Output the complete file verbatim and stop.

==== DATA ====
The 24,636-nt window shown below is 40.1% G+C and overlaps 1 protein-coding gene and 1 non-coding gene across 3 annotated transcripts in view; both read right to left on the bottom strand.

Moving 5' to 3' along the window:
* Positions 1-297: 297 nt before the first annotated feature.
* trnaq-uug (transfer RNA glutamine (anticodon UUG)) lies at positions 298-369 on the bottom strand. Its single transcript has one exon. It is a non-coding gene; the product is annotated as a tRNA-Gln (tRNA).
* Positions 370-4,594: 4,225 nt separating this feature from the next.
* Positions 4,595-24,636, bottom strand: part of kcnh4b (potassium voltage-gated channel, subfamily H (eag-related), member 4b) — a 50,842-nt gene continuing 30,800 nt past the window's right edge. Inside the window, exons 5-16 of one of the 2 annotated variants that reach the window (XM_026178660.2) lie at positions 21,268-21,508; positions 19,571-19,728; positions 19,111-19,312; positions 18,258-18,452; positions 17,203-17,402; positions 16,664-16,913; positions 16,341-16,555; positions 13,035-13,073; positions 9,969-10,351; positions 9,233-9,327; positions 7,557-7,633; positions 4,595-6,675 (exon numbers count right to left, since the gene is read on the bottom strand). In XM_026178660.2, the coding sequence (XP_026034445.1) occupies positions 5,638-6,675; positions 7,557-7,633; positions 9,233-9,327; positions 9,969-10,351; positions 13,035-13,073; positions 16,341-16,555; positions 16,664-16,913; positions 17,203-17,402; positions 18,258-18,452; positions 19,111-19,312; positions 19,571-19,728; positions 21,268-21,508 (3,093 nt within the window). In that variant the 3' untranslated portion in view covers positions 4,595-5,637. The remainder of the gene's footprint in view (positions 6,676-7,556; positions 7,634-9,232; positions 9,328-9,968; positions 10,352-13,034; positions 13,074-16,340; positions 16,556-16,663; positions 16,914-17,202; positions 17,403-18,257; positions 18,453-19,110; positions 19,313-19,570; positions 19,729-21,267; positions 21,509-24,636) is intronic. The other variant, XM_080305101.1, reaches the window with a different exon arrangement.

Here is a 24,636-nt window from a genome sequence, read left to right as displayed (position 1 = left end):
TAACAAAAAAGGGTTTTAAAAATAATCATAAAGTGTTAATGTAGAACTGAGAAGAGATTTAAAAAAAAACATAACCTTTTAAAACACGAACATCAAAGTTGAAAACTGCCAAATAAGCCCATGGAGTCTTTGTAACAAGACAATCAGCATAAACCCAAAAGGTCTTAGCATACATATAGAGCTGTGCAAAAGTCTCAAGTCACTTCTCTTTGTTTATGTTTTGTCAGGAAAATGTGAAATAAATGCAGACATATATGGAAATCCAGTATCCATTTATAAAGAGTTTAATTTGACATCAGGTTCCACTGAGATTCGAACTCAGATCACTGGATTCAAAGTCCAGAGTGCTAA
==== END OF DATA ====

The 24,636-nt window shown below is 40.1% G+C and overlaps 1 protein-coding gene and 1 non-coding gene across 3 annotated transcripts in view; both read right to left on the bottom strand.

Moving 5' to 3' along the window:
* Positions 1-297: 297 nt before the first annotated feature.
* trnaq-uug (transfer RNA glutamine (anticodon UUG)) lies at positions 298-369 on the bottom strand. Its single transcript has one exon. It is a non-coding gene; the product is annotated as a tRNA-Gln (tRNA).
* Positions 370-4,594: 4,225 nt separating this feature from the next.
* Positions 4,595-24,636, bottom strand: part of kcnh4b (potassium voltage-gated channel, subfamily H (eag-related), member 4b) — a 50,842-nt gene continuing 30,800 nt past the window's right edge. Inside the window, exons 5-16 of one of the 2 annotated variants that reach the window (XM_026178660.2) lie at positions 21,268-21,508; positions 19,571-19,728; positions 19,111-19,312; positions 18,258-18,452; positions 17,203-17,402; positions 16,664-16,913; positions 16,341-16,555; positions 13,035-13,073; positions 9,969-10,351; positions 9,233-9,327; positions 7,557-7,633; positions 4,595-6,675 (exon numbers count right to left, since the gene is read on the bottom strand). In XM_026178660.2, the coding sequence (XP_026034445.1) occupies positions 5,638-6,675; positions 7,557-7,633; positions 9,233-9,327; positions 9,969-10,351; positions 13,035-13,073; positions 16,341-16,555; positions 16,664-16,913; positions 17,203-17,402; positions 18,258-18,452; positions 19,111-19,312; positions 19,571-19,728; positions 21,268-21,508 (3,093 nt within the window). In that variant the 3' untranslated portion in view covers positions 4,595-5,637. The remainder of the gene's footprint in view (positions 6,676-7,556; positions 7,634-9,232; positions 9,328-9,968; positions 10,352-13,034; positions 13,074-16,340; positions 16,556-16,663; positions 16,914-17,202; positions 17,403-18,257; positions 18,453-19,110; positions 19,313-19,570; positions 19,729-21,267; positions 21,509-24,636) is intronic. The other variant, XM_080305101.1, reaches the window with a different exon arrangement.

Here is a 24,636-nt window from a genome sequence, read left to right as displayed (position 1 = left end):
TAACAAAAAAGGGTTTTAAAAATAATCATAAAGTGTTAATGTAGAACTGAGAAGAGATTTAAAAAAAAACATAACCTTTTAAAACACGAACATCAAAGTTGAAAACTGCCAAATAAGCCCATGGAGTCTTTGTAACAAGACAATCAGCATAAACCCAAAAGGTCTTAGCATACATATAGAGCTGTGCAAAAGTCTCAAGTCACTTCTCTTTGTTTATGTTTTGTCAGGAAAATGTGAAATAAATGCAGACATATATGGAAATCCAGTATCCATTTATAAAGAGTTTAATTTGACATCAGGTTCCACTGAGATTCGAACTCAGATCACTGGATTCAAAGTCCAGAGTGCTAA